20. Research AGAINST Feature Comparison Model:• category size effect: • A poodle is a dog. • A squirrel is an animal.• we make faster sentence verification decisions when an item is a member of a small category• small categories contain more defining features; therefore, FC model would predict that there should be more Stage 2 processing for small categories and thus longer RTs
21. Semantic Network Models1. Teachable language comprehender (TLC)2. Spreading activation-Collins & Loftus (1975)3. ACT*, ACT-R• Characteristics: – concepts represented as nodes in network – nodes are linked together by pathways – proposition = node 1 --- pathway --- node 2 – spreading activation – frequently used links have greater strengths – intersection search – priming
22. Collins & Quillian (1969) Teachable language comprehender• developed a model of memory based on semantic organisation.• Their model was an example of a network model of semantic memory.• A network is a structure consisting of a set of nodes with links or paths interconnecting them.• For example, the knowledge that an ostrich is an animal or that a fish can swim is represented in a network like that shown in Figure 2.
23. Collins and quillian (1969) – three level hierarchymemory structure
24. Spreading Activation theory Collins & Loftus, 19751. New assumptions:a) Not hierarchical: length of links represent degreeof relatedness. Search time depends on link lengthb) Spreading Activation: retrieval (activation) of oneof the links leads to partial activation of connectednodes. Degree of activation decreases with the
25. • 2. New predictions:• a) typicality effects:• A robin is a bird. vs. A chicken is a bird.• b) semantic priming:• lexical decision (word/nonword) task:• type of trial prime target React.Time• related prime bread butter 600• unrelated prime nurse butter
26. Propositional networks• HAM – human associative memory• ACT* - Adaptive control of thought
27. ACT-R model (Adaptive Character of Thought, Revised) by John Anderson (1996, 2000)• Andersons model developed from the human associative learning (HAM) model proposed by Anderson and Bower (1973).• ACT-R proposes three interactive memory systems that support adaptive thinking, including declarative knowledge, procedural knowledge, and working memory.
28. • The declarative knowledge component consists of schemata and chunks within schemata that encode specific declarative knowledge units. The procedural knowledge component consists of production rules that break down complex action sequences into a number of “if-then” steps, which enable the learner to perform complex actions using a series of simple steps.
29. • Declarative and procedural components are connected to each other, as well as a working memory system in which activated declarative and procedural units are used to solve problems, make decisions, and adapt to environmental conditions.
30. • ACT-R differs from earlier network models in that it proposes production rules, which are combined into production systems, which enable the brain to represent complex actions. A production rule specifies the action to be taken to achieve a specific goal and the conditions under which each action is taken.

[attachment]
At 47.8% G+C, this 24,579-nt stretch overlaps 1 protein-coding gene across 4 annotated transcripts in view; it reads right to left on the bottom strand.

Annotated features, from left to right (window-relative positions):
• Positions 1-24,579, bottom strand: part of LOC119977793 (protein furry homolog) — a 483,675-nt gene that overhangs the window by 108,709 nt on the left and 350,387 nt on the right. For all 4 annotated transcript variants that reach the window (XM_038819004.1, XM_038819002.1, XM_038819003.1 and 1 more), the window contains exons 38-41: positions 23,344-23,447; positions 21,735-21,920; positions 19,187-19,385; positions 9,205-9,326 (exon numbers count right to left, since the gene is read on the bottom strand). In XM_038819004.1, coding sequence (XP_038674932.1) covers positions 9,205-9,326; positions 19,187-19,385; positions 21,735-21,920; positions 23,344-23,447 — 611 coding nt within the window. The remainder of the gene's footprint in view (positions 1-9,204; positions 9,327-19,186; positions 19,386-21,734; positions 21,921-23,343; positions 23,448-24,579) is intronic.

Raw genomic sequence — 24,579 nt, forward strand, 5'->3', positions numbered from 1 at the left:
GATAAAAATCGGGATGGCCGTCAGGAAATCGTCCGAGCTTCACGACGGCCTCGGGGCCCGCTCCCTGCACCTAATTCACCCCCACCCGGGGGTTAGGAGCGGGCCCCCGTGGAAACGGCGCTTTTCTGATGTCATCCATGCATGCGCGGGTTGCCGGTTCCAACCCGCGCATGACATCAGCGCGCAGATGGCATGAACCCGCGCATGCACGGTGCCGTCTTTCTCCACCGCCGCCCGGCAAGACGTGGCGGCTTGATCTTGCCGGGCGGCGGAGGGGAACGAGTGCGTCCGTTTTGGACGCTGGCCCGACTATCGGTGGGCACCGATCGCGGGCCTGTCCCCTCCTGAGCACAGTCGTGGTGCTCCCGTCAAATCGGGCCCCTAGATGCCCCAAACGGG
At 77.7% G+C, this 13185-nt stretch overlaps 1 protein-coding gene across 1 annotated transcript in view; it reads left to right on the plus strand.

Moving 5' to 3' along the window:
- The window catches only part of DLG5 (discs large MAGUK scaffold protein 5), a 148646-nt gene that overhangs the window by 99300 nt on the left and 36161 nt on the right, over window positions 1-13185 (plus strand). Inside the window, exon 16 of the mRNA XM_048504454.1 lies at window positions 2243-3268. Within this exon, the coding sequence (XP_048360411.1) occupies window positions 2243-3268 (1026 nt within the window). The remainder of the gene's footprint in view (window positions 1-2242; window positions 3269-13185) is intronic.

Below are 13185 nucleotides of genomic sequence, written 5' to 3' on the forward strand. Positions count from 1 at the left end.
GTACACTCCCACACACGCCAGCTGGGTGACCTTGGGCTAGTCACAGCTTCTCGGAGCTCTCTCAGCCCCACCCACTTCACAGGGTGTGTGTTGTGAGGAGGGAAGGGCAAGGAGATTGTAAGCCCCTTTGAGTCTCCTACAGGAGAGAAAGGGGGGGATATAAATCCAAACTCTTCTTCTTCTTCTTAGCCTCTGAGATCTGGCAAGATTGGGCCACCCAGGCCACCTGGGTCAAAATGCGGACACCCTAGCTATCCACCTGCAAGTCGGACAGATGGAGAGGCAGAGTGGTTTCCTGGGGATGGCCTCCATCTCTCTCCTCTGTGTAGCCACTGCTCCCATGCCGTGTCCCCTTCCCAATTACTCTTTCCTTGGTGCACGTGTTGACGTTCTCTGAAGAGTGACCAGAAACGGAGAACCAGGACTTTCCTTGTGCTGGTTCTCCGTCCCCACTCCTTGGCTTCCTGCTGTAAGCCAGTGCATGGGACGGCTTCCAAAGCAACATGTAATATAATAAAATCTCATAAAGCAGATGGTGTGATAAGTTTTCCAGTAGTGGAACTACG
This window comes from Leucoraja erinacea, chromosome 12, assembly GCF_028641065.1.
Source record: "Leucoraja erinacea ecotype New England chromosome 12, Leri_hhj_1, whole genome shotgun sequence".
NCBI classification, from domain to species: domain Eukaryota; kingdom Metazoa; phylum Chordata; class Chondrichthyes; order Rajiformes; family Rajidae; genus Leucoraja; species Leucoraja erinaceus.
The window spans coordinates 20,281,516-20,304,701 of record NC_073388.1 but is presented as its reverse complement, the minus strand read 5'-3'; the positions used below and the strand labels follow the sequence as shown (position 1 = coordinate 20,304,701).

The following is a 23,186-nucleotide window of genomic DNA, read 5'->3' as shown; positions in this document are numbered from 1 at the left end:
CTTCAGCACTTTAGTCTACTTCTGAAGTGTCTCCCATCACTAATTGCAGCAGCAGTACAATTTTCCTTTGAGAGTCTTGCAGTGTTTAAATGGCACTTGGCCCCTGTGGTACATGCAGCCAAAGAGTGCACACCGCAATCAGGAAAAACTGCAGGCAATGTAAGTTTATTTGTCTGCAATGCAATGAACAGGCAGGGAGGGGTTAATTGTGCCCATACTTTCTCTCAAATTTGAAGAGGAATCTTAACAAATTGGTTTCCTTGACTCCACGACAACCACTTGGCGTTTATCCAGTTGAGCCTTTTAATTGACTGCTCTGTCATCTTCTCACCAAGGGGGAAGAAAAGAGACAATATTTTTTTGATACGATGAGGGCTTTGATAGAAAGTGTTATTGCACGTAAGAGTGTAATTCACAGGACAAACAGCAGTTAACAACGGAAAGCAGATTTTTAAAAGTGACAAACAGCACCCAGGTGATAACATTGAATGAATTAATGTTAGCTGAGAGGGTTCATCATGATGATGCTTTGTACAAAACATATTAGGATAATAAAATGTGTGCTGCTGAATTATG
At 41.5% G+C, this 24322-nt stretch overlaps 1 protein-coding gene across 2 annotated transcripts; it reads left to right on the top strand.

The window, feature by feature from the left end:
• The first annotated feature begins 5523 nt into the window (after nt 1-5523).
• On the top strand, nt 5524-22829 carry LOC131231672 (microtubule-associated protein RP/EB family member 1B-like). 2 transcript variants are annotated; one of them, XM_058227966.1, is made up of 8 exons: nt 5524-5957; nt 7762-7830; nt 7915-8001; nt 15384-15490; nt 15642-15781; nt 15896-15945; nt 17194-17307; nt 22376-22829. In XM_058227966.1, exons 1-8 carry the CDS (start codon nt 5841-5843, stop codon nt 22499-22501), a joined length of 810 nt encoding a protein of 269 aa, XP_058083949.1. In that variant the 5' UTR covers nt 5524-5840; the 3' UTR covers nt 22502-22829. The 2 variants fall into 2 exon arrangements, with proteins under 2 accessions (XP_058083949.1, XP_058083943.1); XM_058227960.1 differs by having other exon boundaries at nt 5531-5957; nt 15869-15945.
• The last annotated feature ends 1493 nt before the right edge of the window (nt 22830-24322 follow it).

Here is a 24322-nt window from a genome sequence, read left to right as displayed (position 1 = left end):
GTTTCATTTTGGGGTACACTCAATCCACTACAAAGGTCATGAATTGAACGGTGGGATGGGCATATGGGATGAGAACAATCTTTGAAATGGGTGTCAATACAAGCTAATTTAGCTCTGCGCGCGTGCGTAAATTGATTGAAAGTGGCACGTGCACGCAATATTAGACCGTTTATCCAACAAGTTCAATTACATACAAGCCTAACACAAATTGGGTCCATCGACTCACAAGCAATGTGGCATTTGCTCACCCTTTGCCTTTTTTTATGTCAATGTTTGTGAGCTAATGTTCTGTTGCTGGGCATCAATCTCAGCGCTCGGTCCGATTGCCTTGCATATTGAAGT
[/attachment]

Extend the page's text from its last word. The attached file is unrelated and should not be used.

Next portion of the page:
31. For example, imagine that a person has a ring of five keys and needs to open an office door. This scenario can be represented as a simple production as follows: IF a person must open a door,THEN he or she must insert key one and open the door;IF key one fails to open the doorTHEN the person must insert key two, and so on.
32. Production rule• This production rule could be subdivided further into finer grained production rules that specify how to use each key until the correct key is identified, or none of the keys open the door.• In addition, conditions could be added to each sub-step in the production sequence to assist the learner.• For instance, one might add a condition statement, instructing the person not to attempt to use long, narrow keys with square heads because these keys often open car doors rather than office doors.
33. • Anderson states that complex cognitive activity can be understood and explained in terms of small productions, based on simple units of declarative and procedural knowledge. This suggests that learning is a systematic process of acquiring declarative and procedural knowledge through experience and using this knowledge under specific conditions to execute complex actions, which themselves are comprised of many small productions
34. CONNECTIONIST MODELS• Connectionist models of knowledge representation and learning became popular in the 1980s and sometimes are referred to as neural networks or parallel distributed processing (PDP) models• de-emphasize the intentional role of the learner, while emphasizing the role of experience in building neural pathways and connections
35. Connectionist models differ from network and production models in two ways.The first difference is that previous cognitive models used a computer metaphor to describe human information processing. In this view, information passes through an initial sensory system, is acted upon in working memory, and represented in permanent store in long- term memory.
36. Connectionist models replaced the computer metaphor with a neural pathway metaphor modeled on the human brain. In this view, information is represented as patterns of activation across a variety of units, which correspond to neurons in the human brain.
37. • A second difference is that network and production models focus on the representation of discrete units of information within a node in memory (e.g., a fact or a simple production rule), whereas connectionist models view knowledge representation as continuous across a number of interconnected units in memory. Thus, information such as facts, concepts, and production rules are not represented within single nodes, but distributed across nodes.
38. • Connectionist models propose a rather simple architecture based on units, which maintain elementary information, typically simpler than corresponding nodes in network and production models. Multiple units are connected to create information that one might label as facts or concepts. The connectivity pattern among these units is of utmost importance. Any given unit may be connected to many other units, using a number of different connectivity patterns. Thus, one unit may be part of different knowledge representations much like a single light in a theatre marquee may be used to spell different words
39. • Connectionist theories have proposed different types of units. The most important of these are input units, output units, and hidden units, which are mediating connections between inputs and outputs.• Each unit has an activation value assigned to it under different processing conditions. Activation spreads throughout the system, but depends in part on the connectivity pattern among units, as well as connection weights, which determine whether one unit contributes more activation than another unit.
40. Mental Imagery• Imagery and Cognitive Psychology – Neuro cognitive Evidence – Cognitive Maps Storing – Retrieving –Retrieval from working and Permanent memory – Theories of retrieval – Forgetting